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Recently this memo described the complexity of a cranberry marsh and urged you to not make your business more complicated than it needs to be. The September 12, 2012 Wall Street Journal lead editorial was titled, “Speech of the Year.”

It told the following story, given by a regulator from the Bank of England:

“…border collies can often catch Frisbees better than people, because the dogs by necessity have to keep it simple. But the impulse of regulators, if asked to catch a Frisbee, would be to encourage the construction of long equations related to wind speed and Frisbee rotation that they likely wouldn’t even understand.”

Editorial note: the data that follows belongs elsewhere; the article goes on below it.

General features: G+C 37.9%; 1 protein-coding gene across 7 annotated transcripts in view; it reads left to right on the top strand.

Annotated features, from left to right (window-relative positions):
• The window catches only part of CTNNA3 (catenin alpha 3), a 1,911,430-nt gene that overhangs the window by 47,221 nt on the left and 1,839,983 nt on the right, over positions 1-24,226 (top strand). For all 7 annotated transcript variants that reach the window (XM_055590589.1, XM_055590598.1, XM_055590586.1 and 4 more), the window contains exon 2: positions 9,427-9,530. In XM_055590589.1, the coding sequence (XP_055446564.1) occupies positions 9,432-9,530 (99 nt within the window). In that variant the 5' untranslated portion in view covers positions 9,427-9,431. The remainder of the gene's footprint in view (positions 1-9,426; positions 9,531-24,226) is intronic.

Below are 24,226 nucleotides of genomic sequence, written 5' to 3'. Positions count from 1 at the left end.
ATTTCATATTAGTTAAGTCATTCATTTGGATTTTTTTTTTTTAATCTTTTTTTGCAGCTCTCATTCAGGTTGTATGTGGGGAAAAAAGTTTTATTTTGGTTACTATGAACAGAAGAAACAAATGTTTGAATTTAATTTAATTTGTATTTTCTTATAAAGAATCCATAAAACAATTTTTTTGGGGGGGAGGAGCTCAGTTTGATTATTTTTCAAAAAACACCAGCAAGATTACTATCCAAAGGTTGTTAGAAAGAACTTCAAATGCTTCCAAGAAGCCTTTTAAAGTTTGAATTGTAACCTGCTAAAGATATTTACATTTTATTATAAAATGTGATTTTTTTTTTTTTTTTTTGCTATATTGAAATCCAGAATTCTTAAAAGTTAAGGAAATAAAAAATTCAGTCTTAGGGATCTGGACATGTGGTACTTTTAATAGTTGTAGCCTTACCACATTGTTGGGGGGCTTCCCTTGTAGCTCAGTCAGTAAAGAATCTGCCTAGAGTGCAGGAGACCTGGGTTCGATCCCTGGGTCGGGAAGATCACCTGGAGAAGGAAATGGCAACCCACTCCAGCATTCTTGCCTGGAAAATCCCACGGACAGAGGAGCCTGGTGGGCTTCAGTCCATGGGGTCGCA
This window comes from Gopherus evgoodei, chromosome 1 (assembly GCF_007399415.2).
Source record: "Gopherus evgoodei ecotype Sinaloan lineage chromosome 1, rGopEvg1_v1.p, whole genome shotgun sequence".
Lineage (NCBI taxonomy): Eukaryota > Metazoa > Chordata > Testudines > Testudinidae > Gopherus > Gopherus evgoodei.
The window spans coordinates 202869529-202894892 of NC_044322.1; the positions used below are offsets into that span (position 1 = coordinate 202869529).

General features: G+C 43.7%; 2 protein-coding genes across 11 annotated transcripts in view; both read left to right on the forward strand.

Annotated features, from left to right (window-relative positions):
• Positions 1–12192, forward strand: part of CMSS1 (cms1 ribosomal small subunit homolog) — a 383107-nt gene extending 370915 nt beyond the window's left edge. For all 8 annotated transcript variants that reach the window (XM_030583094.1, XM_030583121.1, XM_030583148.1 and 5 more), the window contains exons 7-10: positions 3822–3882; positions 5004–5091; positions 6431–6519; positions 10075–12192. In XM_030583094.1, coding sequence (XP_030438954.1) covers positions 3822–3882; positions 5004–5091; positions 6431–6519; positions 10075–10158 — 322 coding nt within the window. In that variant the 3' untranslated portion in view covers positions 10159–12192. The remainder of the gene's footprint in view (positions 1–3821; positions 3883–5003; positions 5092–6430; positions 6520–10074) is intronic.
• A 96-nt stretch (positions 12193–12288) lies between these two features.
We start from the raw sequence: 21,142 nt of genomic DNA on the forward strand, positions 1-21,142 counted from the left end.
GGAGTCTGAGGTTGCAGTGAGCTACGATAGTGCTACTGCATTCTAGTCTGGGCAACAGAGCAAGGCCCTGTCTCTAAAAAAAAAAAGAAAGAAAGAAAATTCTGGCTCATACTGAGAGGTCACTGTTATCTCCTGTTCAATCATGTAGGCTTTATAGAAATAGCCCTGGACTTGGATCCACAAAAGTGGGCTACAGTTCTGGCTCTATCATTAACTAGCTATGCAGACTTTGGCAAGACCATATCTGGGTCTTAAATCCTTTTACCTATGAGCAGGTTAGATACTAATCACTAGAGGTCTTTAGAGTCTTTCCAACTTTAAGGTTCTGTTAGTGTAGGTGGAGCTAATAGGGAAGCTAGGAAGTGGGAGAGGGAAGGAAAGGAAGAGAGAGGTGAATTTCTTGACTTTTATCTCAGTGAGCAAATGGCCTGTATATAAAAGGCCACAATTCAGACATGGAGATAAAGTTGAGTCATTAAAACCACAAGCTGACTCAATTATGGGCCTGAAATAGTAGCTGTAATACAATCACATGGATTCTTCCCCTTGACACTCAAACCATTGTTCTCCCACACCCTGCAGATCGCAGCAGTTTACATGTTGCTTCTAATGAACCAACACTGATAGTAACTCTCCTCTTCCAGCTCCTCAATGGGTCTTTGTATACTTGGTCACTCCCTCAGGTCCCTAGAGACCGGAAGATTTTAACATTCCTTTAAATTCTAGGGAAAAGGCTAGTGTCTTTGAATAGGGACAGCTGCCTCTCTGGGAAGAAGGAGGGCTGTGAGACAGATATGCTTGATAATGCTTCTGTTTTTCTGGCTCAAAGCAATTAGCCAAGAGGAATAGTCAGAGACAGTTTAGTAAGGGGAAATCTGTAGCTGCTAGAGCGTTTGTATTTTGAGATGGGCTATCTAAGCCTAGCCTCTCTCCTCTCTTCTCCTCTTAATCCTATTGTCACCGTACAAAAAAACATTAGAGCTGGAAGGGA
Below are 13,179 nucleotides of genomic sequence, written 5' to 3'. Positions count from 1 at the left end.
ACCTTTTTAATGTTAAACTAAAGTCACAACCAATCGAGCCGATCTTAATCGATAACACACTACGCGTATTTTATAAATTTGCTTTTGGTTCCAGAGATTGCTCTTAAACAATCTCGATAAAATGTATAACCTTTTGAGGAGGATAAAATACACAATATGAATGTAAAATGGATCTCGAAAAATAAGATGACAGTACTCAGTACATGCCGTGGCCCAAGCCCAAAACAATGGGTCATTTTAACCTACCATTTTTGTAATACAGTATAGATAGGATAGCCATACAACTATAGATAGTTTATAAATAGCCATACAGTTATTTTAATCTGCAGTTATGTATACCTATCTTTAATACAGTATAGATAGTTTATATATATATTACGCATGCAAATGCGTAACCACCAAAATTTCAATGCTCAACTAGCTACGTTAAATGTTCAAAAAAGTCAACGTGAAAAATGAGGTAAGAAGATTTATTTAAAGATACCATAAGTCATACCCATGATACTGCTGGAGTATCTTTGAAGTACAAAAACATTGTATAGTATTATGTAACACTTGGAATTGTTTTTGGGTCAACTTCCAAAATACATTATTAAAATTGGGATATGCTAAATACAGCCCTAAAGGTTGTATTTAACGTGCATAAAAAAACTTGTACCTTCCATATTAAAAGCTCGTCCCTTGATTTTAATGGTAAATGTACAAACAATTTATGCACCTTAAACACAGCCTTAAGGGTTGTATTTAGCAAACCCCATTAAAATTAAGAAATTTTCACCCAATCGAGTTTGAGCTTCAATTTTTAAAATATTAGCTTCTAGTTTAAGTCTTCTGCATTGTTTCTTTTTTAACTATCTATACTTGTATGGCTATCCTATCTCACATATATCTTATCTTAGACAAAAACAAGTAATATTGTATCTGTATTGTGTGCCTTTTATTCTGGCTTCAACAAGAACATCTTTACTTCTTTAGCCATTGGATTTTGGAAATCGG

As business people we need act more like a border collie than a regulator. Once we have accurate information (the Frisbee is heading towards me), we need to make a decision (I’m going to catch it) and move (get in position and ready).

Here’s an example:

  • Let’s say you create or buy a new technology that allows you to make your product or service better, cheaper or more flexible.
  • Estimate the value to your customers.
  • Get the information to your sales team.
  • Create a plan with goals for the sales team to contact all your customers.
  • Go.

Don’t take weeks or months to determine that your customers will be better off by 13.47%.

“Ignorance more frequently begets confidence than does knowledge.” Charles Darwin

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